An online resource based on the award-winning nature guide

Carnivores

Red Fox Kits Romping

5-14-15  red fox kits IMG_7313After spending their first month or so underground in their den, red fox kits emerge and discover the great outdoors. This is the most carefree time of their lives – days are spent playing tag, “king of the mountain,” and “hide and seek.” Engaging in mock fights, pouncing on each other as well as on insects (learning how to capture their own food) and tumbling in the dirt are the norm. Food is delivered to them, coats are groomed and life is good.

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Coyotes Mating

1-30-15 coyote2  143Coyotes mate in January and February, but pre-mating behavior started two to three months ago. During this period scent marking increases, as does howling, and males wander far and wide. Female coyotes come into heat only once a year. When this happens, and two coyotes pair up, they may howl in a duet before mating. If there is an ample food supply, most females will breed and between 60% and 90% of adult females will produce a litter. The size of the litter fluctuates with the size of the rodent population; lots of rodents means larger litters. The same pair of coyotes may mate from year to year, but not necessarily for life. (Photo taken at Squam Lakes Natural Science Center)

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Coyote Shelter

2-24-14 coyote shelter 078Like many carnivores, coyotes do not have permanent homes, other than the maternal dens in which their young are raised. After being active at dawn and dusk (as well as occasionally during the day and night), they are apt to rest, curling up in beds they make in the snow right out in the open. However, they will take advantage of a sheltered spot, such as this hollow stump, if it presents itself. Tracks leading into and out of this stump, in addition to many hairs on the ground inside it, left no question as to what canine had sought shelter here from the cold, winter wind.

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Mink Meanderings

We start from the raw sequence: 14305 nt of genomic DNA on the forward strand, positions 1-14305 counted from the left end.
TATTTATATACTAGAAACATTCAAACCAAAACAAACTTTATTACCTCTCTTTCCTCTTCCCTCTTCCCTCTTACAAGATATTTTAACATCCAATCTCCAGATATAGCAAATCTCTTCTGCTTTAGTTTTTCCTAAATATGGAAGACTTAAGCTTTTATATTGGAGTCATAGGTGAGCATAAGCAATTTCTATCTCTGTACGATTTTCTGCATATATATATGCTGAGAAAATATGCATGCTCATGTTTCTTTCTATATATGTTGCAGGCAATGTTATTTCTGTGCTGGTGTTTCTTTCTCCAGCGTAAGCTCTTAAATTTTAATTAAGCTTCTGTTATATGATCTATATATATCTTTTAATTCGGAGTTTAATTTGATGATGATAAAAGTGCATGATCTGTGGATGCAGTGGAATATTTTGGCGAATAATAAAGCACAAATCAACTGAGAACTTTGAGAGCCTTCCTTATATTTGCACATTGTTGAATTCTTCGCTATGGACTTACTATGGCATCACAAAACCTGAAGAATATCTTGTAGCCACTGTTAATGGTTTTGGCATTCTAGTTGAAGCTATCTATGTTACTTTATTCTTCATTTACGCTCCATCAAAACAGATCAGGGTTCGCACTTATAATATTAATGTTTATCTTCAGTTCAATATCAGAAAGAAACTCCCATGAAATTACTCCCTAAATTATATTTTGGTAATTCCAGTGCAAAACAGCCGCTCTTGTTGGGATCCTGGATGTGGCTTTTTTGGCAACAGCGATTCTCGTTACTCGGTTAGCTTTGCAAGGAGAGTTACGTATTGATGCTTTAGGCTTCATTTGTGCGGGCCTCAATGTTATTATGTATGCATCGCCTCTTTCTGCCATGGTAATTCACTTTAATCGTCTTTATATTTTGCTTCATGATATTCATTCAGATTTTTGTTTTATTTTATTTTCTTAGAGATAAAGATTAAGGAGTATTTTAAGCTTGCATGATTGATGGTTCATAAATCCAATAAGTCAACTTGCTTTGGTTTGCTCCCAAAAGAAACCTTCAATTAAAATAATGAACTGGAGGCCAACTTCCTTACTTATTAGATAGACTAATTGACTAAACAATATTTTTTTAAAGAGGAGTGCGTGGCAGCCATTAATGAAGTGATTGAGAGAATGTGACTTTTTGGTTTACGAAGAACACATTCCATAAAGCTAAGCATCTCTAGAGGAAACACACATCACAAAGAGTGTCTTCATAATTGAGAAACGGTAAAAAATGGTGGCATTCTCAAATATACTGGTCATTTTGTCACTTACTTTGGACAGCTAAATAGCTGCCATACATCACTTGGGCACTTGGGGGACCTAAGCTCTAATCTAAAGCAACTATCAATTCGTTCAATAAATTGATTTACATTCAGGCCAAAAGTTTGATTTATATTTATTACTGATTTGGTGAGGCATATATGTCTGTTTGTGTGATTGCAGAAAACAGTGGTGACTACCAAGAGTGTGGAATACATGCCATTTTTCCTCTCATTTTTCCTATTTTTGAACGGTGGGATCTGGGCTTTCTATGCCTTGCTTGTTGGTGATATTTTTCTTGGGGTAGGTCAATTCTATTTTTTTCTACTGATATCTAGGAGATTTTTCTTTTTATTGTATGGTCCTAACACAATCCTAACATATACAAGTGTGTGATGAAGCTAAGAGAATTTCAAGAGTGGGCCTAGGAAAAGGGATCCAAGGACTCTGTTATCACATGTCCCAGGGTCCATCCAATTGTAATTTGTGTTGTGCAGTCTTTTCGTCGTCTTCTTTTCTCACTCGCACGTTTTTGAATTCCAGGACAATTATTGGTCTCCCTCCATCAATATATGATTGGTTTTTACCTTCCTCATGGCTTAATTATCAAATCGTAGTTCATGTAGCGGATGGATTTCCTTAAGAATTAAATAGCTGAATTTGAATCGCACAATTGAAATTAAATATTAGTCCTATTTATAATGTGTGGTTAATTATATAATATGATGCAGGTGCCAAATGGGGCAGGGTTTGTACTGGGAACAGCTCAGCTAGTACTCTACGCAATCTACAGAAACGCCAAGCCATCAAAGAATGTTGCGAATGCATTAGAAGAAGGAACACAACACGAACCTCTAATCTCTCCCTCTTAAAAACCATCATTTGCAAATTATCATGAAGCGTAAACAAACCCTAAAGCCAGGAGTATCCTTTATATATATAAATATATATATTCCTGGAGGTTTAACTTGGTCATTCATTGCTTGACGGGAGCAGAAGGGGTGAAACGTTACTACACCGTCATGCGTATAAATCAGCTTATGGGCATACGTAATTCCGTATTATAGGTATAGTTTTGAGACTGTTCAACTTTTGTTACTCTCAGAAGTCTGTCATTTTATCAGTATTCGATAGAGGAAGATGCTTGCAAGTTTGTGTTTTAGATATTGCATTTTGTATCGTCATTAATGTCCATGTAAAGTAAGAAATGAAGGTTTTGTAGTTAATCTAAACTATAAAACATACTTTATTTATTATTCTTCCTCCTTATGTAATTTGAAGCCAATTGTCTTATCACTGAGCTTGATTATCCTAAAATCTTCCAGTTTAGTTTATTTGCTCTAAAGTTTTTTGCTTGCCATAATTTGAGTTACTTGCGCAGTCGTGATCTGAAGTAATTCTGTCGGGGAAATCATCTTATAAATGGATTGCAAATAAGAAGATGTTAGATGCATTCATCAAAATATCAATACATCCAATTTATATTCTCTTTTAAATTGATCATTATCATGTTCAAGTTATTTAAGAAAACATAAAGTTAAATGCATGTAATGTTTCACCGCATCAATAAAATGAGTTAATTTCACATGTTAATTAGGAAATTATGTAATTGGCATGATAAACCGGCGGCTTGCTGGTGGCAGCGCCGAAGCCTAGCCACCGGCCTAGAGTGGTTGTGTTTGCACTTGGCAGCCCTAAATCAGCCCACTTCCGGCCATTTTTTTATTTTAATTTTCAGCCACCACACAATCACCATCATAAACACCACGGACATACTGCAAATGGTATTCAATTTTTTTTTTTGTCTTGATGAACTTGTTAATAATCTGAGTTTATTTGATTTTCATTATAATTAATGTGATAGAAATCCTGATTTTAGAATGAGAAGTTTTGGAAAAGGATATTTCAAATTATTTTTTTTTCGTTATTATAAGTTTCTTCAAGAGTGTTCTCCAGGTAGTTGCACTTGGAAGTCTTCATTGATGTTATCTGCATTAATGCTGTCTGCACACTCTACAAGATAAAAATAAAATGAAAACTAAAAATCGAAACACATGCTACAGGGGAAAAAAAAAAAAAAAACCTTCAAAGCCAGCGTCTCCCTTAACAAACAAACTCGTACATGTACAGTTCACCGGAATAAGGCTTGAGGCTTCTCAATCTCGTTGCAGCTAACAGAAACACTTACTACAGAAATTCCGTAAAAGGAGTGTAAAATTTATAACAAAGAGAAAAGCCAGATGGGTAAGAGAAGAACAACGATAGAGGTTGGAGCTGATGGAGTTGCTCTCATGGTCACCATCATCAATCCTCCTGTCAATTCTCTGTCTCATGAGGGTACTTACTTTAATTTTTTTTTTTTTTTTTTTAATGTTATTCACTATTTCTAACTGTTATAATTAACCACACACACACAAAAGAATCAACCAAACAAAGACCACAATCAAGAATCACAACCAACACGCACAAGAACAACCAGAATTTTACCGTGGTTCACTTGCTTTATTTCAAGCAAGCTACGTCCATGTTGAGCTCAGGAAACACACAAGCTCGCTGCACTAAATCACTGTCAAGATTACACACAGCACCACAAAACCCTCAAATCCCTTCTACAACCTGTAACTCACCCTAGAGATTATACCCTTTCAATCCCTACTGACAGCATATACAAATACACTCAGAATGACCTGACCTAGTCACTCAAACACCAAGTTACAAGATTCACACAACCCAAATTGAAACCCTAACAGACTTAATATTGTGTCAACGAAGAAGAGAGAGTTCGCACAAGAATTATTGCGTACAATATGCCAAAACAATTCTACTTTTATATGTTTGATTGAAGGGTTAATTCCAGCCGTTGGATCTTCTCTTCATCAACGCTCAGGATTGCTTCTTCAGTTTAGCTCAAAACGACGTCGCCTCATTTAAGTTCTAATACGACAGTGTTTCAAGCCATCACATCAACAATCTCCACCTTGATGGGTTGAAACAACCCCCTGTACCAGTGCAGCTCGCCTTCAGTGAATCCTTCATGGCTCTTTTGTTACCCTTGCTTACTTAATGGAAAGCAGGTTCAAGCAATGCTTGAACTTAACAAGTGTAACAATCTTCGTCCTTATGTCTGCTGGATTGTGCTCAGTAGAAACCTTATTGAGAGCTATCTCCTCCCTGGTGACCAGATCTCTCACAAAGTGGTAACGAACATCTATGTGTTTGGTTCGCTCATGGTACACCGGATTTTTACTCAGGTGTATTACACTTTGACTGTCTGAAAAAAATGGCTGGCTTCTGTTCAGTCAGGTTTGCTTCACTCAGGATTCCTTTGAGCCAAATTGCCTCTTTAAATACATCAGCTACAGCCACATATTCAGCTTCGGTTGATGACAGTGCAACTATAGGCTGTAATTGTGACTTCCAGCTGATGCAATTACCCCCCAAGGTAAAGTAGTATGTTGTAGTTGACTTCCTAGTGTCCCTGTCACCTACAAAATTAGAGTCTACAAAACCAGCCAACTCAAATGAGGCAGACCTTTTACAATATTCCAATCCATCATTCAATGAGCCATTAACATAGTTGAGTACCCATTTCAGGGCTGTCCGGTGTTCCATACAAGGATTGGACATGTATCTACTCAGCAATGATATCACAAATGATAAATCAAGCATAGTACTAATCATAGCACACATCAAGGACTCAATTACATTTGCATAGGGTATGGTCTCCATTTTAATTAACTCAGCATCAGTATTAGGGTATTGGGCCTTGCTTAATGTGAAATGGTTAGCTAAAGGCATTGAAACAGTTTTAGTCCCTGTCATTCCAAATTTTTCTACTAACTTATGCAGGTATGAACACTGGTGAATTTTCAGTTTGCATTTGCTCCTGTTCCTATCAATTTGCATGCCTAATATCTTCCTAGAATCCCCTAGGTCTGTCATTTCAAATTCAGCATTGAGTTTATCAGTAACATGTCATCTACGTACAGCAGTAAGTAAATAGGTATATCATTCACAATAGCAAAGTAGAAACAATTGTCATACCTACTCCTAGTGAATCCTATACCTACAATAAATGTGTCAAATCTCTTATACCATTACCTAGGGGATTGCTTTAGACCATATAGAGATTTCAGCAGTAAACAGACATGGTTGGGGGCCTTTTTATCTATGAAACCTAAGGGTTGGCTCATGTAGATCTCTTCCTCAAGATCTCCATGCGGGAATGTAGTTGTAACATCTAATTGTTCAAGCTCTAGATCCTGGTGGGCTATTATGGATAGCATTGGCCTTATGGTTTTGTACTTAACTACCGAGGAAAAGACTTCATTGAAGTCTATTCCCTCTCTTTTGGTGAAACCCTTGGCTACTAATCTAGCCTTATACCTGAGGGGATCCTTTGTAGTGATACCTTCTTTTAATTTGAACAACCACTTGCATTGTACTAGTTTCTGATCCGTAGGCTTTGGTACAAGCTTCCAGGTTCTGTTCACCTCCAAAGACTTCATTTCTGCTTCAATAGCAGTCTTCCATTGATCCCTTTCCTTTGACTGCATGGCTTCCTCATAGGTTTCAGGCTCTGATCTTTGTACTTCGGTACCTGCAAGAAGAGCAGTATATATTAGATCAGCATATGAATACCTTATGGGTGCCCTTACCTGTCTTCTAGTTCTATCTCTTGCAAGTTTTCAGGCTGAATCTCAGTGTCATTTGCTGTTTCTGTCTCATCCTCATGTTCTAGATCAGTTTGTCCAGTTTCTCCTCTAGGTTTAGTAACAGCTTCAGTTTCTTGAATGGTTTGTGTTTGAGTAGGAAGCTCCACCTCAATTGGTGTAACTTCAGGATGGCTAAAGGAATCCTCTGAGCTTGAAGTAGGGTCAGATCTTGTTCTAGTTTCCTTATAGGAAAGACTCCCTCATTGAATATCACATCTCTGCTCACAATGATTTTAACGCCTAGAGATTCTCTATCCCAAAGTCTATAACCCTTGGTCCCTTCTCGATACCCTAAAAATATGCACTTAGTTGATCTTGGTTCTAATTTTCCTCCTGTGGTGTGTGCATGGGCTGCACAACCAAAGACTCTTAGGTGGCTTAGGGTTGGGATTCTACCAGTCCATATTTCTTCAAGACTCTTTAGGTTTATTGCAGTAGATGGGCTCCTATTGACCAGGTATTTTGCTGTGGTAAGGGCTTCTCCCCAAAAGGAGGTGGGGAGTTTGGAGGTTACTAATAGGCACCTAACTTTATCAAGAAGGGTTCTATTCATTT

2-5-14 mink with tail dragging2 IMG_2152As these wet footprints and tail drag marks indicate, mink are excellent swimmers, and spend a great deal of time in all seasons foraging in and along streams and ponds. As a rule, all weasels can often be found close to water, as they drink often, though relatively little at a time. But mink do far more than drink water – they find much of their prey, including crayfish, frogs and fish, in it and are very well equipped to capture them. Mink can swim underwater to a depth of 18 feet and they can swim as far as 100 yards. Look for their tracks going in and out of openings in the ice that covers much of a stream’s surface this time of year.

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Coyote Winter Diet

Coyotes are opportunistic carnivores – whatever is available and relatively easy to find and/or catch, coyotes will eat. In spring, summer and fall, insects, small rodents and fruit make up most of their diet. In winter, when insects aren’t around and rodents are hidden by snow, coyotes are more dependent upon carrion, particularly white-tailed deer. Coyotes are often blamed for preying heavily on deer, and their scat often does contain deer hair, but studies have shown that most (92% in one study) of the deer consumed by coyotes are scavenged after being killed by vehicles or having died as a result of other injuries. A large percentage of the deer that are killed by coyotes have severe pre-existing injuries and would likely have died from them had they not been preyed upon by coyotes. (The pictured coyote scat consists largely of rotting apples, with a sprinkling of deer hair.)

1-31-14  coyote scat 137
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Fisher Sign

1-22-14 fisher bed and scat 074You can spend days following the tracks of a fisher – this tireless member of the weasel family travels up to ten miles a day during the winter, foraging for food and stopping to bed down periodically. One of the more common signs of fisher, other than tracks, is their resting spots. Fishers are active day and night, but even they have to stop now and then to rest, often at the base of a tree. More often than not they defecate before departing. If you look closely you’ll see the fisher’s scat – guide books often state that the scat of fishers is dark and twisted. While this is sometimes so, their scat can also be somewhat mustard-color and not be at all twisted, as in this photograph.

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Weasel Tracks

12-24-13 weasel & stonewall IMG_9602When looking for signs of weasel– Long-tailed or Ermine (formerly called Short-tailed Weasel) – in winter, stonewalls are a good place to head. Both of these nocturnal mustelids prey on small rodents such as mice and voles, which frequent the nooks and crannies of stonewalls. In winter weasels cover a lot of ground looking for prey – the home range of an Ermine is between 30 and 40 square acres, but when food is scarce, they may travel two or three miles in one night. Often their tracks will run the length of a stonewall on one side and then back the other side. Intermittent pauses are made as the Ermine stands on its hind feet and stretches its neck out, searching the landscape for both movement and sound.

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